Unless you’re cat and dog happened to be a fan of the Ramones, the place they’d want to be buried in Victorian times would almost certainly be the Hyde Park Pet Cemetery. The British have always been a nation of pet lovers, having higher percentage of cat and dog ownership than almost any other country, and in Victorian England with it’s fixation with death this translated into the wealthy giving their best friends a everlasting monument in what would later become the public parks on the nation. London was no exception, and in an obscure part of Hyde Park near Bayswater Road/Victoria Gate, just behind the railings, is this monument to the bond between humanity and pet-kind.
The cemetery was opened in 1881 and was so popular with the capital’s pet owners that it had to close to new burials in less years (34, closing in 1915 according to some, or 22, closing in 1903 according to others) than the oldest cat lived for (a spectacular 38 years). It is often, but incorrectly, thought cemetery came into being when the Commander in Chief of the British Army, the Duke of Cambridge, whose role involved being the Chief Ranger of the park, tried to help his wife, Louisa Fairbrother, overcome her emotions at the death of their dog Prince who had been run over. The Duke asked the gatekeeper, Mr Windbridge, if they could give the dog a funeral and burial just outside his lodge. He agreed, and in the next thirty five years would agree to around 300 more burials in his tiny garden. But Prince wasn’t the first resident – this title probably belongs to Cherry, a Maltese Terrier belonging to the Barned family who knew the gatekeeper personally. Cherry’s headstone epitaph reads ‘Poor Cherry. Died April 28. 1881′. While most stopped in 1915, one more burial was allowed in 1967 of the Royal Marines mascot who was named Prince.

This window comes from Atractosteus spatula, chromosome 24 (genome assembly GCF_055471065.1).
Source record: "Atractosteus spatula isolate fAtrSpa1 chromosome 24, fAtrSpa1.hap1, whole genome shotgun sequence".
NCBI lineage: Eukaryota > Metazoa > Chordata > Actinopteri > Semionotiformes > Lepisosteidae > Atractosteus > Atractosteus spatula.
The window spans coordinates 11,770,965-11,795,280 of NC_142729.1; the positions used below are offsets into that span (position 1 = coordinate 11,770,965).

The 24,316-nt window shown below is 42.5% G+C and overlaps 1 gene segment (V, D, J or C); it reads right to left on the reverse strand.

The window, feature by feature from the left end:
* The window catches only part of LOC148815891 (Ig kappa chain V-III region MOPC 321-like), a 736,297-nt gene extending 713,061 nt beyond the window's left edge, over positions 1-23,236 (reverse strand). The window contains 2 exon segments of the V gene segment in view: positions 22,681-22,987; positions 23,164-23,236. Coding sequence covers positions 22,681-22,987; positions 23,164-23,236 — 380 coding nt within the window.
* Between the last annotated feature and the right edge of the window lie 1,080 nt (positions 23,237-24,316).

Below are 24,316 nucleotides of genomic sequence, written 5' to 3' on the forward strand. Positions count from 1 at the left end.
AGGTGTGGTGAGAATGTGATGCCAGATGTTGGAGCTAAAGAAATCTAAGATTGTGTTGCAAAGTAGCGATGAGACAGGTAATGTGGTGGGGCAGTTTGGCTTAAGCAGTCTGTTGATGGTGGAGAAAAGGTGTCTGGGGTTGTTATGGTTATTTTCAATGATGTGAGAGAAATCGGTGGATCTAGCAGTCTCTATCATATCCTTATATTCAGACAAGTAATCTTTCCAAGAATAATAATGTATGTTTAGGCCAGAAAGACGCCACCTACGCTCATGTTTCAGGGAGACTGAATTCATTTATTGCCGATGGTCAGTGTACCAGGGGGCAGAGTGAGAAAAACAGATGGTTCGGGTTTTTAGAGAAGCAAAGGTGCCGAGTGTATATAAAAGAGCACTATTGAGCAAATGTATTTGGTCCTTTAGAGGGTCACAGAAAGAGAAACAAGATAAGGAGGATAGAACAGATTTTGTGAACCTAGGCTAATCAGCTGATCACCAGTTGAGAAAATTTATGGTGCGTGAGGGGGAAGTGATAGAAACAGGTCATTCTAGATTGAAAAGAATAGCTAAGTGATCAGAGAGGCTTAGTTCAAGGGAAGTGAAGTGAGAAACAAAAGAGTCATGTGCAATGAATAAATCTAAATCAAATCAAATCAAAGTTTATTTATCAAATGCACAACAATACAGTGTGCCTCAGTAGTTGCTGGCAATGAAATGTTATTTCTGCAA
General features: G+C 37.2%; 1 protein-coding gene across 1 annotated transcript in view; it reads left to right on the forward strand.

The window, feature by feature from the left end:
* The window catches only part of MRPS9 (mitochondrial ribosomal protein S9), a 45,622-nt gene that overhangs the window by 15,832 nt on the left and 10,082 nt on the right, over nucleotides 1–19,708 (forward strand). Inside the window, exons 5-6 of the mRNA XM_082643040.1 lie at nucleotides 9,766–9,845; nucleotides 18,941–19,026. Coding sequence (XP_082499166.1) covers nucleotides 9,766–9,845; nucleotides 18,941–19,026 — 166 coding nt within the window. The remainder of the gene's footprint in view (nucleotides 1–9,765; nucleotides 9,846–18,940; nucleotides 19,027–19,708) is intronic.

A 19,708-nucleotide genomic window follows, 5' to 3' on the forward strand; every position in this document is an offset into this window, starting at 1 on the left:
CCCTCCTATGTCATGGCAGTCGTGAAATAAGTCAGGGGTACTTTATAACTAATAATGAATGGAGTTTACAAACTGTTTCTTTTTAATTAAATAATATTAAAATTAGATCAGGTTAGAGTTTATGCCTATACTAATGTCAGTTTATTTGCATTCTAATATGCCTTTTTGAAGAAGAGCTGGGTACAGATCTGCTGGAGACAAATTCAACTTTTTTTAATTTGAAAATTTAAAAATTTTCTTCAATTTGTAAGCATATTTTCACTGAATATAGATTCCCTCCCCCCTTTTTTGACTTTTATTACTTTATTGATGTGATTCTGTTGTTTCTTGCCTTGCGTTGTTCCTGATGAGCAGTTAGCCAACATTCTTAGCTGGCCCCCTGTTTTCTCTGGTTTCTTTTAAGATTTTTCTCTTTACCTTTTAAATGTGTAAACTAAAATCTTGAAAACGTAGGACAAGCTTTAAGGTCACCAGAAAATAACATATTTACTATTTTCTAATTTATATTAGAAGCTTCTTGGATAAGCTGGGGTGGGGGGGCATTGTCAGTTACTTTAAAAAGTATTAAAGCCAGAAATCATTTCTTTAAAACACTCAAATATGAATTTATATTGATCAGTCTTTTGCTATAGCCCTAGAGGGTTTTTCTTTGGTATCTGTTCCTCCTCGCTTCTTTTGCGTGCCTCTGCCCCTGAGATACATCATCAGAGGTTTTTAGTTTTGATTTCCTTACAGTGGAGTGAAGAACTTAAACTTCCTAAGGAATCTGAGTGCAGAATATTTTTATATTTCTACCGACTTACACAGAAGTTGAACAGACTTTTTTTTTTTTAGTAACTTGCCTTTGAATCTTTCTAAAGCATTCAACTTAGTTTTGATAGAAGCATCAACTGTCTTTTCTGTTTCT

The garden became the final resting place of plenty of dogs and cats, as well as a monkey and countless birds, with so many in such a small place due to a uniform layout of tightly packed rows. The epitaphs on their stones quote everything from Shakespeare to the Bible and are a fascinating insight into the Victorian mind. Interestingly names for pets were no less silly then – among the headstones names like Scamp, Smut, Chin Chin, Pupsey, Chips and Fattie stand out. Originally each grave had it’s own area for flowers, but the owners of the pets have long passed meaning only grass is seen here today. No everyone appreciated the cemetery’s presence however, George Orwell commented that is was ‘perhaps the most horrible spectacle’ in London.
Anyone wanting to visit needs to plan in advance: visitors need to have made arrangements at least a week in advance. Get in touch with the Royal Parks to do this. It’s possible to see a fair amount through the railings however so unless you’re wanting to read all the individual inscriptions you could just pop down and peer in on this morbid collection of headstones. Another good way of seeing it is from the top deck of a 148 or 390 bus as it goes past, time your visit for rush hour for a longer view.